Update China UDI requirements for medical device

Aibang Yuan
Global Background
The Unique Device Identifier (UDI) is an essential tool for medical devices. It enhances clinical safety, provides a solid tracking system for corrective actions, and closely links the supply chain of medical devices to their production. While UDI's history goes back to 2007 that FDA Amendment Act set up regulatory basis for UDI, the first UDI-specific requirement was published by FDA in 2013 and implement a harmonized global platform has only recently been fully rolled out. Managing UDI for various markets is a complex task for many device manufacturers. While regulatory authorities try to establish a common basis, localized implementation is heavily influenced by each market's core legislation, policy, timeline, submission approach, and data management requirements.

China-Specific UDI Requirements

China started its UDI journey later than the US and European Union but pushed forward its implementation quickly. In 2019, the National Medical Products Administration (NMPA) and the National Health Commission jointly issued the "Pilot Work Plan for the Unique Device Identification System of Medical Devices." Followed by "Rules for the Unique Device Identification System of Medical Devices" further specifies the implementation details. These working documents clarify that medical device registrants listed in the certificate are responsible for generating, assigning, and managing UDI’s, registering data in the UDI database, and ensuring data accuracy, integrity, and completeness.

The UDI system in China The UDI system in China consists of three main components
UDI code, UDI data carrier, and UDI database. UDI code comprises a Device Identifier (DI) and a Production Identifier (PI). DI is a fixed code assigned to identify the manufacturer, medical device specifications, and packaging. PI contains variable information such as medical device serial numbers, production lot numbers, production dates, and expiration dates, all depending on the setup. UDI data carriers are the medium to store/transmit UDI data, such as one-dimensional barcodes, two-dimensional barcodes, radio-frequency identification tags (RFID), etc. The UDI database stores the identification of medical device products and related information.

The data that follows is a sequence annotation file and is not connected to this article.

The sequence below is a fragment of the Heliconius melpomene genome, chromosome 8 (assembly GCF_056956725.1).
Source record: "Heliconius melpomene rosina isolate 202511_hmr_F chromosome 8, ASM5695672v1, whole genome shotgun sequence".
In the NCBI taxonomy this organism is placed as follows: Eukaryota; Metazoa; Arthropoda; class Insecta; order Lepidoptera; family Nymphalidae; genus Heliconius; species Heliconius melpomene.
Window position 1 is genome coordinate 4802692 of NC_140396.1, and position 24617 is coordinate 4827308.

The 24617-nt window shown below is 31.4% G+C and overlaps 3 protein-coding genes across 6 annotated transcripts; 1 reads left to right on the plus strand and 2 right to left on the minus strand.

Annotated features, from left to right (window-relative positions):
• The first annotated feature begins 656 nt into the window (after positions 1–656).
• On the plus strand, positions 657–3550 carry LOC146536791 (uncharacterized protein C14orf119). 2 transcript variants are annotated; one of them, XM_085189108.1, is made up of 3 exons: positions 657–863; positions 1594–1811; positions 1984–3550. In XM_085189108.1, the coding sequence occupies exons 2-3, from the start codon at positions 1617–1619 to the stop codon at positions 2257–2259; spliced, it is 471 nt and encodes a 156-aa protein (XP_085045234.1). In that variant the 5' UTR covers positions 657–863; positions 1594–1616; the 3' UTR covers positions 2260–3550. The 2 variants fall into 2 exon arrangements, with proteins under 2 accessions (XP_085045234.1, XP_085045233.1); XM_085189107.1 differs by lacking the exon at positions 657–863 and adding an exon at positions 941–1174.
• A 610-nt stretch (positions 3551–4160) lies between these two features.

From the implementation level, NMPA published the first batch of UDI-required products in 2021, covering 69 Class III medical devices categories. The second batch released in 2022 required all the remaining Class III medical devices, plus some in-vitro diagnostic reagents, to bear UDI on their labels. The third batch will include 103 types of class II disposable products in large sales volume, those enrolled in China centralized bulk procurement, and medical cosmetology-related products starting June 1st, 2024.

Recognized Agency in China

Currently, three agencies are recognized for issuing UDI in China: GS1, ZIIOT, and Ali Health. GS1 seems to be the only global market entry service provider for foreign device manufacturers. GS1 China recognize the UDI assigned and labelled from other GS1 Member Organizations, however, foreign registrants need to follow an extra step to populate the data locally.

Challenges for foreign registrants
Foreign registrants face several challenges when managing the local data portal. Before placing the product on the market, they must maintain two central systems: the NMPA UDI database UDID and the China GS1 database. Both websites are in Chinese only. As UDID is a new and evolving system, some foreigners do not fully understand how it works, what information needs to be submitted, and how to maintain it over time. Data attributes also vary, and one dataset may not fit various countries. The second challenge is to meet different implementation timelines across countries. China has required that all class III devices are assigned with and bear UDI on the label since 2021, and some class II devices shall bear UDI from June 1st, 2024. However, European
manufacturers' mandatory UDI and device registration dates depend on the EUDAMED access date and the product's MDR certification date. This issue may also impact product distribution in China if manufacturers are from other markets whose implementation time is later than that of China.

Last, foreign manufacturers need to stay informed about the latest developments from provincial regulatory departments and hospital-specific requirements involved in product sales. Given UDI's phased and incremental implementation in China, the progress and specific UDI implementation vary among provinces and cities.

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